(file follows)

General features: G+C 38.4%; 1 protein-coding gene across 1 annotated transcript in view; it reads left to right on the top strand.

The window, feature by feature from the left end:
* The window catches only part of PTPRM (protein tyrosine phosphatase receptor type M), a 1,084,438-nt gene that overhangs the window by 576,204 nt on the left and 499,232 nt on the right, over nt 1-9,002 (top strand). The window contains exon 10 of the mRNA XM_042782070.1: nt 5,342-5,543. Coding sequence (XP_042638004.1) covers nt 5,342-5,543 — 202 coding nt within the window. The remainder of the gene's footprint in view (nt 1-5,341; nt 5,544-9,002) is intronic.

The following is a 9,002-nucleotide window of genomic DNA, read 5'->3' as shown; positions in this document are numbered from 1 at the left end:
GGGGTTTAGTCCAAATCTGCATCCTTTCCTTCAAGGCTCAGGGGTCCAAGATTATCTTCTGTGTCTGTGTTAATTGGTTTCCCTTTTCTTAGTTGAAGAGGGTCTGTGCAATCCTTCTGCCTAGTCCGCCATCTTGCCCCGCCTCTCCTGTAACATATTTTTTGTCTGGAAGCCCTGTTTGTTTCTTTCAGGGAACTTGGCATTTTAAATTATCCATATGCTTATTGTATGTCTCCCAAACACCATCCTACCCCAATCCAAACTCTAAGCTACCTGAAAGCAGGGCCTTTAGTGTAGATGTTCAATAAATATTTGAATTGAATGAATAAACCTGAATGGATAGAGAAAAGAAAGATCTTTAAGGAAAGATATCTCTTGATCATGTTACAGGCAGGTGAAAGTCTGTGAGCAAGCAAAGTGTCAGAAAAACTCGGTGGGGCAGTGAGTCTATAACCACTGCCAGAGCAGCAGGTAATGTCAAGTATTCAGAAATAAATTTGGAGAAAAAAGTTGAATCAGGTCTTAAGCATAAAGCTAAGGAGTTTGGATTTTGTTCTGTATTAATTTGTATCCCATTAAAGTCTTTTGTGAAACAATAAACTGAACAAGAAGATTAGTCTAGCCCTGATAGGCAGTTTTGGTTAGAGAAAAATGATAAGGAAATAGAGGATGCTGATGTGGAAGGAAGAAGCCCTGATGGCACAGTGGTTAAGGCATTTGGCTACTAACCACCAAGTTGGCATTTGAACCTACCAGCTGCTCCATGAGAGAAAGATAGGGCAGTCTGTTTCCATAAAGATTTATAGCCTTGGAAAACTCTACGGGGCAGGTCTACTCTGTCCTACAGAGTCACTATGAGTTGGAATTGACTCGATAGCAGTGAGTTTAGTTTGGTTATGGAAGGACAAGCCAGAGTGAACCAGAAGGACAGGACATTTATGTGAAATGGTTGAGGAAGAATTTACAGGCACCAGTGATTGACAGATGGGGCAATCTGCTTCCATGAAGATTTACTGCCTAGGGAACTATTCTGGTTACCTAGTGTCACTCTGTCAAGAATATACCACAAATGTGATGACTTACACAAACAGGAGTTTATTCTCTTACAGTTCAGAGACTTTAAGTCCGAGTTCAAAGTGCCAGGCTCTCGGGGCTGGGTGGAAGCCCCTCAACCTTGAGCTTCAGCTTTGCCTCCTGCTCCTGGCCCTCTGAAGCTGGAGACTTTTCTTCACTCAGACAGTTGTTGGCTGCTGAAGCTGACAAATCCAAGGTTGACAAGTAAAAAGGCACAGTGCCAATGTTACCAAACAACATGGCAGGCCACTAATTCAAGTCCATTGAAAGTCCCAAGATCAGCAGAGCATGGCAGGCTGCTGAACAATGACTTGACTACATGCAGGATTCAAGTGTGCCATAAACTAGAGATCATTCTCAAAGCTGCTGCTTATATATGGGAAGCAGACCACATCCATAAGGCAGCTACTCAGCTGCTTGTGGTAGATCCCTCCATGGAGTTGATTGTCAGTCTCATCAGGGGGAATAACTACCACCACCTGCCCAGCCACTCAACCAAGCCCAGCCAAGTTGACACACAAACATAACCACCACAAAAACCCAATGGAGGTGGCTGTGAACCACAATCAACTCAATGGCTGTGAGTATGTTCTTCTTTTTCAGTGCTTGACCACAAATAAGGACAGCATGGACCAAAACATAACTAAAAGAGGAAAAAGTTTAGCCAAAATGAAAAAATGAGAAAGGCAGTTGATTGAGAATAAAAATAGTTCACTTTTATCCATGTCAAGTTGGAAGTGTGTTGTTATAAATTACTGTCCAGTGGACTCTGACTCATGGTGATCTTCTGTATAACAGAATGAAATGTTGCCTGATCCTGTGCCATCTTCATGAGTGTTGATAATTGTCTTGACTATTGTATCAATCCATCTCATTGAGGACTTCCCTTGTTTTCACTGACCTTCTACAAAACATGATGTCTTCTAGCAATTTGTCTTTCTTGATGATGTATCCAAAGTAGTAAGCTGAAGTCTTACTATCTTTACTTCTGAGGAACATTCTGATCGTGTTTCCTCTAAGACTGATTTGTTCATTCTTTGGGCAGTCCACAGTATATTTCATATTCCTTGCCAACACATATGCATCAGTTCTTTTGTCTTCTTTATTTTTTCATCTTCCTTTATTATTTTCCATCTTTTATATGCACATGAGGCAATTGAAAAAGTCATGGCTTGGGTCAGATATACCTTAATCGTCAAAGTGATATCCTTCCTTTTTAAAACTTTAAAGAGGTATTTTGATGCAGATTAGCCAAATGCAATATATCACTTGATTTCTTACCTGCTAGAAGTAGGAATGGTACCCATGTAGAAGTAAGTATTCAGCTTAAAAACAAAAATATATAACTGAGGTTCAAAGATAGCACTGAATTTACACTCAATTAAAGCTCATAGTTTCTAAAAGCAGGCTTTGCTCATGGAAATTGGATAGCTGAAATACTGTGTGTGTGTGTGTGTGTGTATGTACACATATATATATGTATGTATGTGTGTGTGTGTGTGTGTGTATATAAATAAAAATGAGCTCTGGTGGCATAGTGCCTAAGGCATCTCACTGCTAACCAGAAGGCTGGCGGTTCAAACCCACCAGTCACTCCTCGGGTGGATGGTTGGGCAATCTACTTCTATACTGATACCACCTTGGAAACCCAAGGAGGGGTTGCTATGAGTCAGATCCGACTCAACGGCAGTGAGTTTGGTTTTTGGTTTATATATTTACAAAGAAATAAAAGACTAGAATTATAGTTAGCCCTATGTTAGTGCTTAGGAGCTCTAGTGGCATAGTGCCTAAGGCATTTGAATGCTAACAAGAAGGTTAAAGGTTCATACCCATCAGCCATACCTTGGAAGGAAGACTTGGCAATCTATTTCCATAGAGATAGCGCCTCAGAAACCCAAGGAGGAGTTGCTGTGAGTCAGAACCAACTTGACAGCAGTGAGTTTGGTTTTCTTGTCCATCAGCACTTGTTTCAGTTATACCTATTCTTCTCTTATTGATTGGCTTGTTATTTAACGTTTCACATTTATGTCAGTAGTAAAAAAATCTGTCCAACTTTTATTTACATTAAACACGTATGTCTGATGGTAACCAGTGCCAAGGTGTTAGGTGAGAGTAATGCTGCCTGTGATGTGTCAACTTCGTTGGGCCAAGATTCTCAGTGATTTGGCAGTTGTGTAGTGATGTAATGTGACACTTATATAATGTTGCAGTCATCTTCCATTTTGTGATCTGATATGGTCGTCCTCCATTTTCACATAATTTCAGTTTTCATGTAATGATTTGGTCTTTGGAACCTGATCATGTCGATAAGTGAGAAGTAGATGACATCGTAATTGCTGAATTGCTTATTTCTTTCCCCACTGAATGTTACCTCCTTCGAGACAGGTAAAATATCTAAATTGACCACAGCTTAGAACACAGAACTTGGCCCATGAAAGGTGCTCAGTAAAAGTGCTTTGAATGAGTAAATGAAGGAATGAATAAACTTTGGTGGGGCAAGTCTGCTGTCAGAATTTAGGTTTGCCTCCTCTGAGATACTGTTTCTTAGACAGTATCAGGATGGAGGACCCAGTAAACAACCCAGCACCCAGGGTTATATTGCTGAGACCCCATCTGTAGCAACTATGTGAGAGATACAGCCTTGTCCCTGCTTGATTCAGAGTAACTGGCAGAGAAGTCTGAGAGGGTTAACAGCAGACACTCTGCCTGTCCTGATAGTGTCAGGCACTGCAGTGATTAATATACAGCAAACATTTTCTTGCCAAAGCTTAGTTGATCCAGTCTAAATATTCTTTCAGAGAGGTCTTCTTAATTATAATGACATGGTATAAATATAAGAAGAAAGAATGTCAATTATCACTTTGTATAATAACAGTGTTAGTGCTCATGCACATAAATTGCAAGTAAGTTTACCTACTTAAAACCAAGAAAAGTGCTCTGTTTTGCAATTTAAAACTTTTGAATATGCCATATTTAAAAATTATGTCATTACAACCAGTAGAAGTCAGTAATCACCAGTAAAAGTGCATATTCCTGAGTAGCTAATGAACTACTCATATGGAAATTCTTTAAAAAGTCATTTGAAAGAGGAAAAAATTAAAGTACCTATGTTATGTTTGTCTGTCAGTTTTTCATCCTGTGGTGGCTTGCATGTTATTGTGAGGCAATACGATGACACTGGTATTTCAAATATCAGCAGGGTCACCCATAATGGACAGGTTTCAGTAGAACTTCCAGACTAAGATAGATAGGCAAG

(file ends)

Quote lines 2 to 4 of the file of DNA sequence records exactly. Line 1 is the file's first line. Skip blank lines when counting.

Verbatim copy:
The window, feature by feature from the left end:
* The window catches only part of PTPRM (protein tyrosine phosphatase receptor type M), a 1,084,438-nt gene that overhangs the window by 576,204 nt on the left and 499,232 nt on the right, over nt 1-9,002 (top strand). The window contains exon 10 of the mRNA XM_042782070.1: nt 5,342-5,543. Coding sequence (XP_042638004.1) covers nt 5,342-5,543 — 202 coding nt within the window. The remainder of the gene's footprint in view (nt 1-5,341; nt 5,544-9,002) is intronic.

The following is a 9,002-nucleotide window of genomic DNA, read 5'->3' as shown; positions in this document are numbered from 1 at the left end: